Despite declining numbers of Zoroastrians worldwide, immigrants from India and Iran help the religion grow in Chicago area
The ancient faith of Zoroastrianism is in decline worldwide, its numbers dwindling after centuries of conquest, persecution and diaspora.
But it’s a different story in Illinois, where Immigration from two countries—Iran and India—has led to a surge in numbers in recent decades.
The community here has grown from almost nothing to 600 in 50 years, with another 200 from nearby states visiting to participate in worship at the Zoroastrian Center of Chicago in west suburban Burr Ridge, its leaders said.
But although most immigrant communities find common bonds in the traditions of a shared homeland, Zoroastrians have found unity in their worship, despite their separate histories.
Founded by the prophet Zoroaster in what probably was about 1400 B.C., Zoroastrianism teaches that God, the good Ahura Mazda, is opposed by the evil Angra Mainyu, but that good will ultimately vanquish its foe.
Beginning in 549 B.C., the belief flourished for more than 1,000 years as the state religion of three empires centered in what is now Iran, and scholars cite its importance in influencing three monotheistic religions: Judaism, Christianity and Islam.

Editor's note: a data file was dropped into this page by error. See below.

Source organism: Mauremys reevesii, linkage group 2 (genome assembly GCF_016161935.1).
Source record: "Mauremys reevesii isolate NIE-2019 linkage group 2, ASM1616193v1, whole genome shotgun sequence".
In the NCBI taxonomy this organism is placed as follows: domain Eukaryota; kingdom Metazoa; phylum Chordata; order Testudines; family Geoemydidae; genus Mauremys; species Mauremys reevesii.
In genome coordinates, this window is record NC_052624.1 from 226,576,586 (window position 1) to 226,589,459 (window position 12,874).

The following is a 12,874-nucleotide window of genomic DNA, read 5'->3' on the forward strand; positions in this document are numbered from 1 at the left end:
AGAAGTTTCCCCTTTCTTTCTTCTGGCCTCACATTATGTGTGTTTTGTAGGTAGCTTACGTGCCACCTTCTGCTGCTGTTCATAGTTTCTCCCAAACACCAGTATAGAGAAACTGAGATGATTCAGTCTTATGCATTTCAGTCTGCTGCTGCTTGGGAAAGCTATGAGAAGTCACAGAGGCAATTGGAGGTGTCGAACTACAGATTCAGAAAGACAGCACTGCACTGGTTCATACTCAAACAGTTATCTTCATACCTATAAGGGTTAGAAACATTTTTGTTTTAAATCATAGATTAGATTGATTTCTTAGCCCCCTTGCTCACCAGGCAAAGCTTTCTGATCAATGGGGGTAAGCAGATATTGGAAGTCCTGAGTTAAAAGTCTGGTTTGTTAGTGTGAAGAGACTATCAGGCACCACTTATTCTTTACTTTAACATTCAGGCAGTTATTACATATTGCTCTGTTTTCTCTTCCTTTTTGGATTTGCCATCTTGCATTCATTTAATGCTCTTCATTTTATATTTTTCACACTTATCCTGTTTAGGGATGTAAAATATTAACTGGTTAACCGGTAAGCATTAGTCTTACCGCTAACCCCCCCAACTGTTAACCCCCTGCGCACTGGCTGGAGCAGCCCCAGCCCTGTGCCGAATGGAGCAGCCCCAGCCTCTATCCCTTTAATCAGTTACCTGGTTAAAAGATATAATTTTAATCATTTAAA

There are 125,000 to 200,000 Zoroastrians worldwide, most of them in Iran and India, where they fled persecution in Islamic Iran and during the Mongol invasions. But since the 1950s, the immigrant streams of Zoroastrianism have been reuniting in the United States, Australia, Canada and other parts of the West.
Those of Iranian heritage make up about 20 percent of the temple in Burr Ridge, and the rest are from India.
“So [we] now have a Western diaspora, and that diaspora is bringing Iranians and Indians together,” said Roshan Rivetna, an Indian immigrant whose husband, Rohinton, founded the temple. “After 1,000 years of being separated, we are together.”
Despite the separate heritage and cultures, the two groups find common ground in worship. “Amazingly, the prayers and the ceremonies are intact and still the same,” said Rohinton Rivetna.Bahram Farhadieh, an Iranian immigrant and community leader, said in cities with significant Zoroastrian populations, people tend to socialize according to their ethnic background, but they find a common bond in religion. The Indian Zoroastrians, known as Parsis, tend to practice more elaborate rituals, but the beliefs are the same.
“The essence of the religion has remained the same in both cases,” he said. “We all believe in good works, good thoughts and good deeds. That is the main faith, and we are all sticking to that.”
During a recent Jashan, or thanksgiving celebration, three priests tended a ritual fire, an important Zoroastrian symbol. As Indians and Iranians sat together, the priests recalled “all the good thoughts, good words and good deeds, those here, and in any other place, those that have already been performed, and those that are yet to be performed.”
Pesi Vazifdar, a priest, said his experience as an immigrant has strengthened his faith after growing up surrounded by Zoroastrians in Mumbai, India.
“You take it for granted [in India],” he said. “You go to the temple. You pray. But after coming here, being only a minority and trying to get our children to understand the religion, most of us actually started to really learn about our faith.”
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